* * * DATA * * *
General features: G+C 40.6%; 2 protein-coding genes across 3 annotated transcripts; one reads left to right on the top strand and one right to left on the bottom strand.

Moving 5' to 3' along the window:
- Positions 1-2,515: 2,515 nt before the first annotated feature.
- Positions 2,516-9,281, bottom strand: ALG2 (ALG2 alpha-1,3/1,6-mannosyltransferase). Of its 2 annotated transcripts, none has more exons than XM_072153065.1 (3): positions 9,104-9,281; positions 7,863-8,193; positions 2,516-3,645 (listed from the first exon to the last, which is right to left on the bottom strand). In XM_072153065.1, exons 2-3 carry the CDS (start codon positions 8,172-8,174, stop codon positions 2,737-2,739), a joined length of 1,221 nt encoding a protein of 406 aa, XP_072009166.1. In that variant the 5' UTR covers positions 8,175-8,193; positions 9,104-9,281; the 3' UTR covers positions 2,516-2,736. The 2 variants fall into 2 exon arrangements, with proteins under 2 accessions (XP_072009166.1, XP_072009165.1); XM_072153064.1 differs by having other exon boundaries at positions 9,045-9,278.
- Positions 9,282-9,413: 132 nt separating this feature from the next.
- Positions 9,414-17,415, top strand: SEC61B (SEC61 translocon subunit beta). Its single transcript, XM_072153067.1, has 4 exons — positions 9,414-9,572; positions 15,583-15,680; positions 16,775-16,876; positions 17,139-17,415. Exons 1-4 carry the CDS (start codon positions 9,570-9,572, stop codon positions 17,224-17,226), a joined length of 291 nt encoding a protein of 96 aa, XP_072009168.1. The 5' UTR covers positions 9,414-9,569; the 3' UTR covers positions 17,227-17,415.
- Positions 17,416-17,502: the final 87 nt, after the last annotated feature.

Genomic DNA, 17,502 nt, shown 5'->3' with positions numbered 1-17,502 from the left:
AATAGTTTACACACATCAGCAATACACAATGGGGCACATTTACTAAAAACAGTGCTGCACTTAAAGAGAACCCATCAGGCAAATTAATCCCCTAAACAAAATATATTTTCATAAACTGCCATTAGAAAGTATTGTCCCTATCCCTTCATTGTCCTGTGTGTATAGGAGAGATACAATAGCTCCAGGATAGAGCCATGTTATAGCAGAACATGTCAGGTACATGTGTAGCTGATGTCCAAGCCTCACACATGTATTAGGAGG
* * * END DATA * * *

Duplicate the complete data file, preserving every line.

General features: G+C 40.6%; 2 protein-coding genes across 3 annotated transcripts; one reads left to right on the top strand and one right to left on the bottom strand.

Moving 5' to 3' along the window:
- Positions 1-2,515: 2,515 nt before the first annotated feature.
- Positions 2,516-9,281, bottom strand: ALG2 (ALG2 alpha-1,3/1,6-mannosyltransferase). Of its 2 annotated transcripts, none has more exons than XM_072153065.1 (3): positions 9,104-9,281; positions 7,863-8,193; positions 2,516-3,645 (listed from the first exon to the last, which is right to left on the bottom strand). In XM_072153065.1, exons 2-3 carry the CDS (start codon positions 8,172-8,174, stop codon positions 2,737-2,739), a joined length of 1,221 nt encoding a protein of 406 aa, XP_072009166.1. In that variant the 5' UTR covers positions 8,175-8,193; positions 9,104-9,281; the 3' UTR covers positions 2,516-2,736. The 2 variants fall into 2 exon arrangements, with proteins under 2 accessions (XP_072009166.1, XP_072009165.1); XM_072153064.1 differs by having other exon boundaries at positions 9,045-9,278.
- Positions 9,282-9,413: 132 nt separating this feature from the next.
- Positions 9,414-17,415, top strand: SEC61B (SEC61 translocon subunit beta). Its single transcript, XM_072153067.1, has 4 exons — positions 9,414-9,572; positions 15,583-15,680; positions 16,775-16,876; positions 17,139-17,415. Exons 1-4 carry the CDS (start codon positions 9,570-9,572, stop codon positions 17,224-17,226), a joined length of 291 nt encoding a protein of 96 aa, XP_072009168.1. The 5' UTR covers positions 9,414-9,569; the 3' UTR covers positions 17,227-17,415.
- Positions 17,416-17,502: the final 87 nt, after the last annotated feature.

Genomic DNA, 17,502 nt, shown 5'->3' with positions numbered 1-17,502 from the left:
AATAGTTTACACACATCAGCAATACACAATGGGGCACATTTACTAAAAACAGTGCTGCACTTAAAGAGAACCCATCAGGCAAATTAATCCCCTAAACAAAATATATTTTCATAAACTGCCATTAGAAAGTATTGTCCCTATCCCTTCATTGTCCTGTGTGTATAGGAGAGATACAATAGCTCCAGGATAGAGCCATGTTATAGCAGAACATGTCAGGTACATGTGTAGCTGATGTCCAAGCCTCACACATGTATTAGGAGG